“Whilst disappointed, Oceana Gold will review the ICSID’s ruling in detail before evaluating the next steps related to its El Salvador business unit. The company believes that a modern resource industry that operates in a safe and sustainable manner and within internationally recognized best practices has the potential to unlock a sustainable and multi-decade development opportunity for the Republic of El Salvador,” expressed the company in a statement.

“However, the company recognizes that the government will need to take positive and definitive steps towards establishing a stable business environment if it wishes to attract foreign investment to establish this opportunity,” the statement added.

The ICSID ordered Oceana Gold to pay the Salvadorian state the total amount of $8 million for the legal expenses it had incurred.

According to Meléndez, the company has the obligation to adhere to the ruling and to fulfill the payment as it was the company who believed this was the right venue for the arbitration process. In case the mining company refuses to pay that amount, Meléndez said, the government is considering the possibility to seize the assets that the company has in Cabañas.

Ever since Pacific Rim started exploration activities in 2002, environmental, religious and human rights organizations, as well as the population in the region, kept up a constant campaign against metallic mining for considering that it brings negative consequences for health and the environment as cyanide is used in the process.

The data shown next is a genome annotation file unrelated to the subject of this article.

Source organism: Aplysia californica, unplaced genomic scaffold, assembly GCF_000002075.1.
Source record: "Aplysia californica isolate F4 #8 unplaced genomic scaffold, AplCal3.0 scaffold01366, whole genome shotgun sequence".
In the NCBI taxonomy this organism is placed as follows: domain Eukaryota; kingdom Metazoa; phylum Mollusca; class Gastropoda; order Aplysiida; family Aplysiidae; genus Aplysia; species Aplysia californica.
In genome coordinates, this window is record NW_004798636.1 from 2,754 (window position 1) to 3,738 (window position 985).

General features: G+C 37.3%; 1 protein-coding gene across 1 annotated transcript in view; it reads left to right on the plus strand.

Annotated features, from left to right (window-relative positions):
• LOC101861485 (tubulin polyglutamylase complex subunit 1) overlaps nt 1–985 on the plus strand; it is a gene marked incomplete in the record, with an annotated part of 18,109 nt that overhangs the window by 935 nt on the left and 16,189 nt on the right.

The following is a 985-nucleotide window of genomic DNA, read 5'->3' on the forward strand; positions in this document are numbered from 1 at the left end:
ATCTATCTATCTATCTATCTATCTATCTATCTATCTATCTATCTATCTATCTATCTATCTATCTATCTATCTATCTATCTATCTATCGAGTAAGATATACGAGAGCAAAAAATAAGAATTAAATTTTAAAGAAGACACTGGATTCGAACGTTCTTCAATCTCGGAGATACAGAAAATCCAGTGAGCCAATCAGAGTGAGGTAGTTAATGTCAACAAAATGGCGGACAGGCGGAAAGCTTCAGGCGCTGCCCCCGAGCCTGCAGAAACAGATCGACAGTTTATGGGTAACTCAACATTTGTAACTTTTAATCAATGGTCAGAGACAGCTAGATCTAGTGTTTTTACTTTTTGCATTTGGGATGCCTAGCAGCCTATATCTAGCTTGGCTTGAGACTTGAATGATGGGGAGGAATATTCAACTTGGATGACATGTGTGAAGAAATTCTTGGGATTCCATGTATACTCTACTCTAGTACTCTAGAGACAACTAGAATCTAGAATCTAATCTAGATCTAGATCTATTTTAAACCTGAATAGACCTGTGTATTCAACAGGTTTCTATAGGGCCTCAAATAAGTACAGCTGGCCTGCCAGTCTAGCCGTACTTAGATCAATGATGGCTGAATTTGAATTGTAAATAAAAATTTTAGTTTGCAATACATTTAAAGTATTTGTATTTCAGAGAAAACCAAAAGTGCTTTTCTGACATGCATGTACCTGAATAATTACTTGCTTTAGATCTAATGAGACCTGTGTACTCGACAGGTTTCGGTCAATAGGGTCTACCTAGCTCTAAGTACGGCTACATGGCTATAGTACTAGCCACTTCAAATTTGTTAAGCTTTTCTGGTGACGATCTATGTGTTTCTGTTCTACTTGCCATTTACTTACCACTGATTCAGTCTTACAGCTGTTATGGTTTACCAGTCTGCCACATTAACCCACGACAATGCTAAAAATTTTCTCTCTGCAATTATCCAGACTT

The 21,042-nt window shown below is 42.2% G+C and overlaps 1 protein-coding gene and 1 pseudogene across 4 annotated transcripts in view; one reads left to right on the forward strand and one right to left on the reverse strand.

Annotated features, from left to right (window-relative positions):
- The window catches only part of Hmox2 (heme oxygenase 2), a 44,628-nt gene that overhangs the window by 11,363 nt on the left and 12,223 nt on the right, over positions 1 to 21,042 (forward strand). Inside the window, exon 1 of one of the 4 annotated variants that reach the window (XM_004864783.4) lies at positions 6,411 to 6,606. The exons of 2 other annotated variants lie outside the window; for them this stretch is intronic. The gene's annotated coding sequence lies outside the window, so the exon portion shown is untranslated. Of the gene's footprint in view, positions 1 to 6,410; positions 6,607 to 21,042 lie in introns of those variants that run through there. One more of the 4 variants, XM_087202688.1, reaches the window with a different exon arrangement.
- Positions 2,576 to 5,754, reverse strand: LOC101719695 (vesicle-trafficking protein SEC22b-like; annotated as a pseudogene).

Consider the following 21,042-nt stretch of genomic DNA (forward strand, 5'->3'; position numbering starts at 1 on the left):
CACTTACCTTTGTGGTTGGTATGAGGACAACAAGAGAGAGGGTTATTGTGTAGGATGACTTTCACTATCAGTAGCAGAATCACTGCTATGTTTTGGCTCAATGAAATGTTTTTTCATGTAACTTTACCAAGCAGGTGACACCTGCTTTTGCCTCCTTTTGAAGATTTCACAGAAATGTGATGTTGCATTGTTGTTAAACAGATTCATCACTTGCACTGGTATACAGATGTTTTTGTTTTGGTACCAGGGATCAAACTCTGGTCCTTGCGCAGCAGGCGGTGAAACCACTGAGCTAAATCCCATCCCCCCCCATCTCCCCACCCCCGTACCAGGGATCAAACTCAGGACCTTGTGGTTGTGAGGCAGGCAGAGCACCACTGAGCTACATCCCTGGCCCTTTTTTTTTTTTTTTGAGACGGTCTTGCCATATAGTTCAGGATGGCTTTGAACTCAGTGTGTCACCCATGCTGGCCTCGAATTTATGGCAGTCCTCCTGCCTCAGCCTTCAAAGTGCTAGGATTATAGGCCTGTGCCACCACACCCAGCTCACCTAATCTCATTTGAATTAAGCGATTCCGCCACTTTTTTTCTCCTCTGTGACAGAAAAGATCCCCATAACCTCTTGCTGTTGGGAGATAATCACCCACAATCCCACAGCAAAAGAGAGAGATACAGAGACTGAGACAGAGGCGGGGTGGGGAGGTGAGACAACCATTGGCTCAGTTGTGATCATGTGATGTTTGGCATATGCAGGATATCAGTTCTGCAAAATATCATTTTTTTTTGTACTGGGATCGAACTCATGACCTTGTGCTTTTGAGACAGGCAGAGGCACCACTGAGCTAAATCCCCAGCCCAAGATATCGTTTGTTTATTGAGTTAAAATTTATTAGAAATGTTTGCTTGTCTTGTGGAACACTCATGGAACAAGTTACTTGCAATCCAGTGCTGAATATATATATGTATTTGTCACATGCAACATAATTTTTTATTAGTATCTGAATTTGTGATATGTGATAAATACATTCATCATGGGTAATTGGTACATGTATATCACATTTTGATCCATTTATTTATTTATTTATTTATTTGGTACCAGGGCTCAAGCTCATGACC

Raquel Caballero de Guevara, procurator for the Protection of Human Rights, said that “while the motivation for the company in the litigation was because it represented economic losses, for the Salvadorian people it represented the defense of life and the protection of the natural resources of the country. For the population of the municipality of San Isidro, Cabañas, opposing the project left some irreparable costs since the local population and defenders of human rights met violent deaths in their fights to defend life and the environment.”

Caballero de Guevara made reference to the cases of Marcelo Rivera, Dora Sorgo, Ramiro Rivera and Juan Francisco Durán, activists and opponents to the mine who were killed in 2009. Although no involvement of the mine has been proven, environmentalists and the population in the area consider that their deaths were probably related to the opposition to mining activity expressed by the victims.

In 2011, Francisco Pineda, farmer and environmental activist was awarded the prestigious Goldman Environmental Prize for his defense of water resources that were seriously threatened by Pacific Rim.

In a statement, the Mesa Nacional frente a la Minería Metálica (National Group against Metallic Mining) welcomed the decision of the ICSID saying that the ruling “reaffirms the need to establish a mining ban in the country.” Also, it demanded the President Salvador Sánchez Cerén “to approve the proposal of Executive Decree for the prohibition of metallic mining while the Legislative Assembly approves the law banning metallic mining in El Salvador and thus prevent other similar arbitration processes.” —Latinamerica Press.